Too much fishing? Really?

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As I wrote this very early on a recent Sunday morning my older brother Steve slept in the guest bedroom, and I had mixed emotions about the full day of fishing to come. Steve and younger brother John come to Birch Lake for a couple of extended weekends each year. They live in southern Wisconsin, don’t have daily access to a lake, and so while here expect to fish nearly nonstop. I understand, because before we moved here I was the same way on trips to the Northwoods.

A decade or more ago, I lamented my deficit of time on the water. But now fishing in any season is as easy as walking down the stairs to the lake. And I have a few favorite lakes just a short drive away where I can go anytime my three-fourths-retired schedule allows.  I’ll tow the boat to one of them and fish for a few hours at the prime times of day – early morning, evening. So angling is a routine part of my existence; my thirst for it is well satisfied.

But on that recent Sunday I knew Steve would expect simply to fish. The previous day he arrived around noon. After lunch at a pub in nearby Lake Tomahawk we cast for northern pike on a lake a few of miles away from where I live. We had a pizza supper (excellent!) at the Birch Lake Bar, then soaked leeches for walleyes on my home water until near dark. The day was brutally hot with barely a whisper of breeze . On Sunday I expected we would visit one lake in the morning and another in the afternoon before again finishing the day on Birch. For Steve, such a day is bliss. For me, it’s an overdose.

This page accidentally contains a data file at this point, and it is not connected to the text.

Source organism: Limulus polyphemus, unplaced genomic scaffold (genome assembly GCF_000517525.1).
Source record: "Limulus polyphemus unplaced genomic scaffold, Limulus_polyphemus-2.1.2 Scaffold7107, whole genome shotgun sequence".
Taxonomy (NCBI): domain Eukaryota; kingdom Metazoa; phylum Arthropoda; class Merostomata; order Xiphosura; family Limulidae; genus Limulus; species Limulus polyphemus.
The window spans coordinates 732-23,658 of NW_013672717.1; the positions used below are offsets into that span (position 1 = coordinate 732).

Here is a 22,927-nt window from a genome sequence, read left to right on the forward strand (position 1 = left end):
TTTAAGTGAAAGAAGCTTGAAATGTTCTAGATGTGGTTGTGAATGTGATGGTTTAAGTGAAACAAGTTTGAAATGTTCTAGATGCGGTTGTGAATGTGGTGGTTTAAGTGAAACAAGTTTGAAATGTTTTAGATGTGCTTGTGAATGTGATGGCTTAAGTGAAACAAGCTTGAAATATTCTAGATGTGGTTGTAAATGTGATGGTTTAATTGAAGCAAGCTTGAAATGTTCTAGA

I treasure quality time with my brothers, especially in a boat. I’d prefer, though, to share some of it hiking a wooded trail, taking for an exploratory drive around the lake country roads, or just catching a baseball game on the family room TV. But, being Steve was here, I indulged his wishes. We fished in the morning, but in the afternoon made allowance for the heat and took a long dip in Birch Lake.

In the evening we traveled to a nearby lake we knew next to nothing about. We hoped some locals would be fishing and thereby, unwittingly, show us some spots to try. Sure enough, as we slowly cruised along the shoreline, two boats converged on the same spot, above an expansive bed of cabbage weeds. We anchored at a respectful distance from them and had some pretty good walleye fishing until the sun went down.  As a bonus, Steve reeled in a chunky 26-inch northern pike.

So, Steve got, he said, his fishing itch scratched. Deep down, I was glad to aid and abet – it’s just something a brother does. Besides, there are worse things than fishing on which to overdose.